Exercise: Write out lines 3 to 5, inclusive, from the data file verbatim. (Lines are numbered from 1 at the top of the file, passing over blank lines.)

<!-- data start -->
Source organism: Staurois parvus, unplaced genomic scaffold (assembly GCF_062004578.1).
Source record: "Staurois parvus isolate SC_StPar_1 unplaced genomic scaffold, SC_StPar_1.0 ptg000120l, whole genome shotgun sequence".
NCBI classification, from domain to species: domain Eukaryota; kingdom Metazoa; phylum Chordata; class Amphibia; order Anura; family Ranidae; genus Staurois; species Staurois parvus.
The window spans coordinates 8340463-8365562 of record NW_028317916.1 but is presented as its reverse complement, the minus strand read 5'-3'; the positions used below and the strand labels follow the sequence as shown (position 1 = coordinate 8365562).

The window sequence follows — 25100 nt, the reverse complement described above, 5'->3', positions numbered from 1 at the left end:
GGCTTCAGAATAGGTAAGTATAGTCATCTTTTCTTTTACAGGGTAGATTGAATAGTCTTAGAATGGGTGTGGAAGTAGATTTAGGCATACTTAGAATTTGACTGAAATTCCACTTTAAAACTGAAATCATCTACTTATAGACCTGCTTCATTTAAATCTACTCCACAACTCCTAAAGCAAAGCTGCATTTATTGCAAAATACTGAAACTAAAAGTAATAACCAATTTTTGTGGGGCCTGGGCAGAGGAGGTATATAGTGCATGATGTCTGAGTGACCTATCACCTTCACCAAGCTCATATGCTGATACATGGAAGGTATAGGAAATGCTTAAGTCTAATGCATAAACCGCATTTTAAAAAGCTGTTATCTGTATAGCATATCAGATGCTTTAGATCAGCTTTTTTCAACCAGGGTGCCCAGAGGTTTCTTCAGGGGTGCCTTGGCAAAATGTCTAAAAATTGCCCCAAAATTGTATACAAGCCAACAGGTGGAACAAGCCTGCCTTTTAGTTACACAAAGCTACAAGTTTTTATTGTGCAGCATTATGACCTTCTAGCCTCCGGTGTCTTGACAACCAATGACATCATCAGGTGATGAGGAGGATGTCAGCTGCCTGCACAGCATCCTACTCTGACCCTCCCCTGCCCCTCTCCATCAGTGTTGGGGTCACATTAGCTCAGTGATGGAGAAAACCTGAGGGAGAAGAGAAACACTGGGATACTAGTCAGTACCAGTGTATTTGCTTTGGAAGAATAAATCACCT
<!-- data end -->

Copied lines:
NCBI classification, from domain to species: domain Eukaryota; kingdom Metazoa; phylum Chordata; class Amphibia; order Anura; family Ranidae; genus Staurois; species Staurois parvus.
The window spans coordinates 8340463-8365562 of record NW_028317916.1 but is presented as its reverse complement, the minus strand read 5'-3'; the positions used below and the strand labels follow the sequence as shown (position 1 = coordinate 8365562).

The window sequence follows — 25100 nt, the reverse complement described above, 5'->3', positions numbered from 1 at the left end: